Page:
After authorization, capture is a process that moves funds from the customer’s account to the Merchant’s account. Businesses that require a lengthy time to fulfil orders or have a significant risk of returns (such as travel and e-commerce) postpone the capture to later.
In most cases, auth and capture occur in that order, but, in this case, only auth occurs first, with capture occurring subsequently. This is utilized by firms if order fulfilment takes a long time or there are a lot of returns to deal with (like travel, e-commerce).
The card has a three-digit/4-digit security code (usually at the back of the card). This was a secure code to be entered for card transactions, not for in-person transactions.
(AVS) Address verification system
AVS stands for address verification system, which compares the cardholder’s address to the information on file with the issuing bank. Only the numbers on the address are matched, not the complete address.
Basic points (BPS/Bips):
Basis points abbreviated as Bips or Bps signify 0.01 of a percentage point (0.001 of a value). This term is widely used to refer to financial fees, interest rates, and other similar terms.
(ARN) Acquirer reference number
This is a trace ID to know where the money was at a given point of time when it was transferred from the issuing bank to the merchant account.
(UTR) Unique transaction reference
The abbreviation UTR stands for unique transaction reference, and it is like ARN, but it’s for UPI/NEFT/RTGS transactions.
(PAN) Primary account number
The 16-digit card numbers seen on credit and debit cards are known as the PAN.
(PIN) Personal identification number
The term PIN refers to a personal identification number that is used to verify financial transactions.
(API) Application programming interface
A programming interface (API) is a way for different internet services to communicate with one another.
Before the transaction is settled, it is cancelled. When money has already been settled, a refund transaction is performed.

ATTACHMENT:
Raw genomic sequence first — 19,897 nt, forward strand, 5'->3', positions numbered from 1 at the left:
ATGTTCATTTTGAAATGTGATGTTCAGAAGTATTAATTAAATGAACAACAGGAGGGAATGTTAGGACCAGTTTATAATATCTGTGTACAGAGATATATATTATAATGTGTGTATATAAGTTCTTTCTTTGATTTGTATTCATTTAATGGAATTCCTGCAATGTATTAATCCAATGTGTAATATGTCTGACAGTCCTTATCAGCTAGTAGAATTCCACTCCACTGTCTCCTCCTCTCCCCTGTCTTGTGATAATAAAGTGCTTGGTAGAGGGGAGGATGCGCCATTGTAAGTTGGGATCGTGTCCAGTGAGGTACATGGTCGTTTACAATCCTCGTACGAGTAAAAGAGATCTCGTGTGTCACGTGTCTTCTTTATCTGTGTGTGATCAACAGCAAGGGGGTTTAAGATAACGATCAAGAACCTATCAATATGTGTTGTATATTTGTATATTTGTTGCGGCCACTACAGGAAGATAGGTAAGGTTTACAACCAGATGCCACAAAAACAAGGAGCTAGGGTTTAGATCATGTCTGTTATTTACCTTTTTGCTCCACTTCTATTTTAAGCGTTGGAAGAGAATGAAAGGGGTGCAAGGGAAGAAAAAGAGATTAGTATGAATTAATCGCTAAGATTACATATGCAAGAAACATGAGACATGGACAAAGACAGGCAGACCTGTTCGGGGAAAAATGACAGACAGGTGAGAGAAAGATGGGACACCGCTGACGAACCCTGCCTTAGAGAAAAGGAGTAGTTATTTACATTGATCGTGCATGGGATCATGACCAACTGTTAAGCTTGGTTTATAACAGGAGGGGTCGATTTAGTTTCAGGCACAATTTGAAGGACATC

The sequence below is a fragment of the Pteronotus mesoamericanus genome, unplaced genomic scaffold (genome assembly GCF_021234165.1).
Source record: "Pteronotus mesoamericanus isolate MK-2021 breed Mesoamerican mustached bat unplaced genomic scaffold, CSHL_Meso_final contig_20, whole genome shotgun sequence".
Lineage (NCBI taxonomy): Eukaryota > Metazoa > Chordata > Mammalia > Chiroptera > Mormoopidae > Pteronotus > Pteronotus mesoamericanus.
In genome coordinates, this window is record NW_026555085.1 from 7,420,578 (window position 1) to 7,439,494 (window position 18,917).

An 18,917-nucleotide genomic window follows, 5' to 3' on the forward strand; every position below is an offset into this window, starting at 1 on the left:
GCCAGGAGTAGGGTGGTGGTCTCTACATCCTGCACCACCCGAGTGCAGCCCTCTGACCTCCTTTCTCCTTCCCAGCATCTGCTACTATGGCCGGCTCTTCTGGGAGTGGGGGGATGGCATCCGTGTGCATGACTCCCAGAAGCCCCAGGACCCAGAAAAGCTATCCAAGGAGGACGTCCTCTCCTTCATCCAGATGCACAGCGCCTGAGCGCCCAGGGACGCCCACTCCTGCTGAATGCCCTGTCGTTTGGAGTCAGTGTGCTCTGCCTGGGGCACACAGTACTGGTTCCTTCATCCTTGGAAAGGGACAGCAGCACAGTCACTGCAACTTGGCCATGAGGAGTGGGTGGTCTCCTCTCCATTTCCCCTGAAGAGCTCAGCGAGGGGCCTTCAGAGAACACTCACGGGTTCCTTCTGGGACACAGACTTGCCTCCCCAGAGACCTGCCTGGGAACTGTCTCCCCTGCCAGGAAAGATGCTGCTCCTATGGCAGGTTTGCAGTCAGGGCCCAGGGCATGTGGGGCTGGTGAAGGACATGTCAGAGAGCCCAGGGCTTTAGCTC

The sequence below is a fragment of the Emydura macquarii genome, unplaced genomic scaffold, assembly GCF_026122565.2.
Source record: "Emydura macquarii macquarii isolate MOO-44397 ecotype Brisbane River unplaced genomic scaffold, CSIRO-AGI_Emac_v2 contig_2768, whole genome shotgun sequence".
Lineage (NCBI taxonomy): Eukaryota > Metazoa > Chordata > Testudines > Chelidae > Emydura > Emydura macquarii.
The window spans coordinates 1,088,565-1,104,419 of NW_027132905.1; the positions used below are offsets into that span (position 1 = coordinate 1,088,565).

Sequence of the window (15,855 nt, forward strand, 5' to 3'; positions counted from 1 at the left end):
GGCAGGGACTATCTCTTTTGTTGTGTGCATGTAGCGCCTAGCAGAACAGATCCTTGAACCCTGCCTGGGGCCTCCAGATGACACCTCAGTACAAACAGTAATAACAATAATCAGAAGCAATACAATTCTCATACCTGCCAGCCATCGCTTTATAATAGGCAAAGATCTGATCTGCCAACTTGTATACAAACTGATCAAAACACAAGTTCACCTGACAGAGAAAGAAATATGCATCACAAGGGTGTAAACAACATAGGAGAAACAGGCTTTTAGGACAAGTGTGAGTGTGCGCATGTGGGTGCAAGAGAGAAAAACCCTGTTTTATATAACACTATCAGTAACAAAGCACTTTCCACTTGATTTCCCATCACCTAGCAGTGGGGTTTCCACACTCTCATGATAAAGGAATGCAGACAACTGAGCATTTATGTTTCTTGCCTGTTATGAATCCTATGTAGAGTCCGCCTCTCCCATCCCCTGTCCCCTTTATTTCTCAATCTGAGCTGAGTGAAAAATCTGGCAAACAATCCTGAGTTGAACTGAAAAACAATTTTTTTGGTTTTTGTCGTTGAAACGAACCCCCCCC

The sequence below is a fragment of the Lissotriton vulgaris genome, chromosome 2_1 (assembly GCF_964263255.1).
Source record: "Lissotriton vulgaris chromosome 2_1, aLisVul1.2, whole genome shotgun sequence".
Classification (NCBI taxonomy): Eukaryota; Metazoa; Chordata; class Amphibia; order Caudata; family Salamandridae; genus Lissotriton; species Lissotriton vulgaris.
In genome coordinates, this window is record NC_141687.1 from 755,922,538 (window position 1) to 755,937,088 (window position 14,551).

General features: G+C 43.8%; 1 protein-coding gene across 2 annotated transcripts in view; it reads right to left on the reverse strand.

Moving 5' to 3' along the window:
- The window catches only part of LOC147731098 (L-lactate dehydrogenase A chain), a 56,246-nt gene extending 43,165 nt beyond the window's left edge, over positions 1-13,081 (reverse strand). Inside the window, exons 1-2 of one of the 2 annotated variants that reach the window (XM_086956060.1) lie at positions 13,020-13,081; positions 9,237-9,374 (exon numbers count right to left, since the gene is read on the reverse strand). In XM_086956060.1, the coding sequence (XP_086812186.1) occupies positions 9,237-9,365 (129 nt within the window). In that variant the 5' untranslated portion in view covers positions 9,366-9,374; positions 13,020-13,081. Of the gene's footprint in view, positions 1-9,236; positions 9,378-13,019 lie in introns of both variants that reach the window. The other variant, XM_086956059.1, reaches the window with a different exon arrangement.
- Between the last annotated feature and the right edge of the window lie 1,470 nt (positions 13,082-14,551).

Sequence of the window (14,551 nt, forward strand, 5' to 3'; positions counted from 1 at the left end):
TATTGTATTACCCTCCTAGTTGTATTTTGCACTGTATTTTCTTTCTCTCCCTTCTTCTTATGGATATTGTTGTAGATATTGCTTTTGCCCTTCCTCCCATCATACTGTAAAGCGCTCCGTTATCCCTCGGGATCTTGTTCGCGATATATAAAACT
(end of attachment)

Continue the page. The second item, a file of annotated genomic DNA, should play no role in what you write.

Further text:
Message protocols and formats
This is a message standard through which systems interact with one another for card payments.
The following is the structure of an ISO message.
Message Type Indicator (MTI) – Indicates the ISO 8583 version being used, the message’s purpose, communication route, and origin.
Bitmaps- Indicates where data items in the message can be found.
Data elements- These are the real financial transaction details such as card number, amount, etc.
(TCP/IP) The transmission control protocol
When data is sent across the internet from point A to point B, it is broken down into packets and checked at the destination to determine if all of the packets have arrived.
(HTTP) Hypertext transfer protocol
When data reaches the target node, the Internet protocol specifies how it should be read and processed.
A data transfer format that is not language-dependent. This is a common method of serializing data for use with APIs.
CODING NEED TO BE PASTED
Example of JSON data
XML (Extensive markup language)
To represent data elements, it employs a tag language similar to HTML. This is more difficult to comprehend than JSON, but it is more secure and has more encoding possibilities.
CODING NEED TO BE PASTED
Example of XML data
(AFA) The additional factor of authentication